When put together, these findings provide compelling evidence for those who – often unfamiliar with the literature – question the effectiveness of participatory governance institutions. Surely, more research is needed, and different citizen engagement initiatives (and contexts) may lead to different results.

But these articles also bring another important takeaway for those working with development and public sector reform. And that is the need to consider the fact that participatory institutions (as most institutional reforms) may take time to produce desirable/noticeable effects. As noted by Touchton and Wampler:

 The relationships we describe between PB and health and sanitation spending, PB and CSOs, and PB and health care outcomes in this section are greater in magnitude and stronger in statistical significance for municipalities that have used PB for a longer period of time. Municipalities using PB for less than 4 years do exhibit lower infant mortality rates than municipalities that never adopted PB. However, there is no statistically significant difference in spending on health care and sanitation between municipalities using PB for less than 4 years and municipalities that never adopted the program. This demonstrates the benefits from adopting PB are not related to low-hanging fruit, but built over a great number of years. Our results imply PB is associated with long-term institutional and political change—not just short-term shifts in funding priorities .

If throughout the years participatory budgeting has produced  evidence of its effectiveness on a number of fronts (e.g. pro-poor spending), it is only 25 years after its first implementation in Brazil that we start to see systematic evidence of sound development outcomes such as reduction in infant mortality. In other words, rushing to draw conclusions at early stages of participatory governance interventions may result in misleading assessments. Even worse, it may lead to discontinuing efforts that are yet to bear fruit in the medium and longer terms.

10 Most Read Posts in 2013

Below is a selection of the 10 most read posts at DemocracySpot in 2013. Thanks to all of those who stopped by throughout the year, and happy 2014.

1. Does transparency lead to trust? Some evidence on the subject.

2. The Foundations of Motivation for Citizen Engagement

3. Open Government, Feedback Loops, and Semantic Extravaganza

4. Open Government and Democracy

5. What’s Wrong with e-Petitions and How to Fix them

6. Lawrence Lessig on Sortition and Citizen Participation

7. Unequal Participation: Open Government’s Unresolved Dilemma

8. The Effect of SMS on Participation: Evidence from Uganda

9. The Uncertain Relationship Between Open Data and Accountability

10. Lisbon Revisited: Notes on Participation

Documentary: Participatory Budgeting in Belo Horizonte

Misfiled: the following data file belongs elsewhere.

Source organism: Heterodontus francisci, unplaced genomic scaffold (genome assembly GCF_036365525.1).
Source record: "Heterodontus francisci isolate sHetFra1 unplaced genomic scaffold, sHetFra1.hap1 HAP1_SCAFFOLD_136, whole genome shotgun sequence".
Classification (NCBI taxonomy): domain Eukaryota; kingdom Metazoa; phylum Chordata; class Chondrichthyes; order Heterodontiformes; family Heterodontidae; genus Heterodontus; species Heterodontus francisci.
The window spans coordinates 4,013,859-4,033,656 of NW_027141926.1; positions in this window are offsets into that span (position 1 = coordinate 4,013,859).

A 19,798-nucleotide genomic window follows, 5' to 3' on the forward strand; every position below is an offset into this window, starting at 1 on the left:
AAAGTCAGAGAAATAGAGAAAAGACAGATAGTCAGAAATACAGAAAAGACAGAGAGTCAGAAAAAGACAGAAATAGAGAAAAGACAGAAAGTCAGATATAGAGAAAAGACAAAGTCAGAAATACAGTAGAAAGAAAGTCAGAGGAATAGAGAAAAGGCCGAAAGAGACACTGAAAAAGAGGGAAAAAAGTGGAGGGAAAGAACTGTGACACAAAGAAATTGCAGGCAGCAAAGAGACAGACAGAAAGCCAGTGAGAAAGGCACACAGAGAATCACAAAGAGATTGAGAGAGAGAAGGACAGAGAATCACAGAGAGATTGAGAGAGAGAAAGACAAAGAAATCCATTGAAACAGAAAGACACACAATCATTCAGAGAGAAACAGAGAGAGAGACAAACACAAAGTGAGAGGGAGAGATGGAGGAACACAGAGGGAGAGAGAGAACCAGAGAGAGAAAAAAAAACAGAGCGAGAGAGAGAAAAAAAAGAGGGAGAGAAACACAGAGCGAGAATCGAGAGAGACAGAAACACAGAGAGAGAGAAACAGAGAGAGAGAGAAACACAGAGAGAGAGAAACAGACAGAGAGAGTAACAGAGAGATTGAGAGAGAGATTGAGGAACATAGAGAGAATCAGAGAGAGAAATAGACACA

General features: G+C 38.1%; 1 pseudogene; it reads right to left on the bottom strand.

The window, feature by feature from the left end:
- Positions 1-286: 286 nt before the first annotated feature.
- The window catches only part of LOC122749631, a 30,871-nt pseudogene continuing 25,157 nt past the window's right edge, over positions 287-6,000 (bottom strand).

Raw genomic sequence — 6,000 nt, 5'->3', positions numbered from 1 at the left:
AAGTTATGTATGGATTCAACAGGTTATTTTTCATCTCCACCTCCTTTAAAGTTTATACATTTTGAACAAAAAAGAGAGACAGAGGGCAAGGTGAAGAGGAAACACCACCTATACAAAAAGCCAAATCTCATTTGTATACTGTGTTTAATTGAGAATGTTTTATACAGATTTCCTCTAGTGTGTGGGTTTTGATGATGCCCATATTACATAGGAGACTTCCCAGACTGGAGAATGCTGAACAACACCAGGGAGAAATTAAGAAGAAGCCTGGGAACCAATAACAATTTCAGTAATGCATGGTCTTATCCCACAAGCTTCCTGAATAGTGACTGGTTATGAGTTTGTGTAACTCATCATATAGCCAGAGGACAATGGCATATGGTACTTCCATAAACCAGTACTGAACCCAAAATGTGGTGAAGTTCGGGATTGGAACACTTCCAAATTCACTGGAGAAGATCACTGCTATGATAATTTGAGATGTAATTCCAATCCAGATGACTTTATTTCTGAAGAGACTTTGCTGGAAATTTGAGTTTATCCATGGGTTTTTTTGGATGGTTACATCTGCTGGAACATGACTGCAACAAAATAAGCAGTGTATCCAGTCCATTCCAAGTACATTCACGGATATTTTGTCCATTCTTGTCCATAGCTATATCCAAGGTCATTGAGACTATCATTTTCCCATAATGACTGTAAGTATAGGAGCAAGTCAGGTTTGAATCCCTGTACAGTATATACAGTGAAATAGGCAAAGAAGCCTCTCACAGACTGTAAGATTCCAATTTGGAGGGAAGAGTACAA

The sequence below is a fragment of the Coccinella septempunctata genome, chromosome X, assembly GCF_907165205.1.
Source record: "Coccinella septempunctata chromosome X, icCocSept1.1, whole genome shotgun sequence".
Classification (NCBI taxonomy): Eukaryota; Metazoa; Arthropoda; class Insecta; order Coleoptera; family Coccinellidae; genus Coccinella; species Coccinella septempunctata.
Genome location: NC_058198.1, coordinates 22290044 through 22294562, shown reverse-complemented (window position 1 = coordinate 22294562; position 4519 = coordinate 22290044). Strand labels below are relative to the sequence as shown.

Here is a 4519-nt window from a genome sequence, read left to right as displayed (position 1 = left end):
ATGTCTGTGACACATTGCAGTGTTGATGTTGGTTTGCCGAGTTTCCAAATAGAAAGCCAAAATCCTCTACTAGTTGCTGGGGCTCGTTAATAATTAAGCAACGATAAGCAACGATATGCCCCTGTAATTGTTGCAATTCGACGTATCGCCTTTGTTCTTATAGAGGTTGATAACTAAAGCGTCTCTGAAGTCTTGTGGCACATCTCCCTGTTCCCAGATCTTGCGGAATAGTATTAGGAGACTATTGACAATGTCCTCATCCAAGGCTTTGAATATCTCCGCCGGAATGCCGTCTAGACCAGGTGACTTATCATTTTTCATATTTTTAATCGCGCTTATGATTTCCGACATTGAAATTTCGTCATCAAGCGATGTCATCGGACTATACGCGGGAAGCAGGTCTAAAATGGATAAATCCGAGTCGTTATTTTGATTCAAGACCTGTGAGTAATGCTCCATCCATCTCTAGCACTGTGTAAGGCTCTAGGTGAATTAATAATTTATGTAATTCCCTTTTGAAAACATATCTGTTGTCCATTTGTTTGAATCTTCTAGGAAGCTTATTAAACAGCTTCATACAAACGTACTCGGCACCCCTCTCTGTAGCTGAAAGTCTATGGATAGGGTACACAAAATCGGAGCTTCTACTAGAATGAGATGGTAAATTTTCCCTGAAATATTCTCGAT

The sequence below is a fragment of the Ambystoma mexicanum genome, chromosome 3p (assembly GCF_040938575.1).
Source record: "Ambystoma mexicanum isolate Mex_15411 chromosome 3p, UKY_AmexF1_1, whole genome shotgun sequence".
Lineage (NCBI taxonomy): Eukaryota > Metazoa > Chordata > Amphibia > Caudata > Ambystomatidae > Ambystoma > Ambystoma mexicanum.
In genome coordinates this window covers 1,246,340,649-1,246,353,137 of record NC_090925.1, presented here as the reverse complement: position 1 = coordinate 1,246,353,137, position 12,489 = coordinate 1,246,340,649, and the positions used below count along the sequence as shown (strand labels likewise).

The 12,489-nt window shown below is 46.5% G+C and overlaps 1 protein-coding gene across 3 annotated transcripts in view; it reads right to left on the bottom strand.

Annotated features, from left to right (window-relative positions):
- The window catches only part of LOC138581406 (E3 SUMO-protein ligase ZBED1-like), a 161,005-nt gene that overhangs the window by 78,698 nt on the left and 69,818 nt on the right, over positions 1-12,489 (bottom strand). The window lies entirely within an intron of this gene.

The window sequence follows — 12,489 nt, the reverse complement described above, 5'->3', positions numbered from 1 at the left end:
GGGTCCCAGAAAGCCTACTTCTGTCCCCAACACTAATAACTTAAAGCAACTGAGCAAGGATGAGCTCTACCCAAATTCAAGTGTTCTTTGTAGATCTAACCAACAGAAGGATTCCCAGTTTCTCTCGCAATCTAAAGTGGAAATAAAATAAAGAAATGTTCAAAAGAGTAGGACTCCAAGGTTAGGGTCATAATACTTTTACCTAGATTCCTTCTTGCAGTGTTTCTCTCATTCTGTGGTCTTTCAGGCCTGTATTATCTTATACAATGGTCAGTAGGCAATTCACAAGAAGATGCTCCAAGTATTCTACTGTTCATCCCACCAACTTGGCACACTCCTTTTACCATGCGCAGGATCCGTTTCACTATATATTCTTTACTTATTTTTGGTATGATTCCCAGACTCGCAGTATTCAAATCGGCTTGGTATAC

Through the Facebook Participatory Budgeting group I came across a documentary about Belo Horizonte’s PB. The documentary, by Joao Ramos de Almeida, provides a unique view of the functioning of one of the oldest PBs in Brazil.

Among other things, the documentary shows how the process leads to a degree of civic empowerment and activism rarely seen in traditional governing models. It is particularly interesting to see how citizens contest, for instance, the cost estimates of public works made by the city administration. The documentary also shows how PB manages to engage citizens in an extremely time consuming process. It is also interesting to see that, while there is some degree of deliberation in the PB process, much of it is also about negotiation between the different communities involved.

Among other things, it shows that Belo Horizonte’s PB is far from perfect, and the suspicion of some degree of co-optation of some PB participants by the administration highlights difficulties that are inherent to many participatory processes. To some, it might come across as a sobering message. Yet, when looking at participatory initiatives, we should not only compare their functioning to an ideal vision of democracy. In this case, we should also compare it to the status quo, that is, how public budgeting takes place in the absence of public participation.

For those interested in citizen engagement this documentary (English subtitles, 55 mins) is worth watching.


Also read

Participatory Budgeting and Digital Democracy: the Belo Horizonte Case

The Effects of Participatory Budgeting on Infant Mortality in Brazil

Participatory Budgeting: Seven Defining Characteristics

Participatory Budgeting and Technology: Innovations in Open Government

The Participatory Turn: Participatory Budgeting Comes to America

The Participatory Turn: Participatory Budgeting Comes to America


So here it is, finally, the much awaited PhD by Hollie Russon-Gilman (Ash Center – Harvard) on Participatory Budgeting in the United States.

Below is the abstract.

Participatory Budgeting (PB) has expanded to over 1,500 municipalities worldwide since
its inception in Porto Alege, Brazil in 1989 by the leftist Partido dos Trabalhadores
(Workers’ Party). While PB has been adopted throughout the world, it has yet to take
hold in the United States. This dissertation examines the introduction of PB to the United
States with the first project in Chicago in 2009, and proceeds with an in-depth case study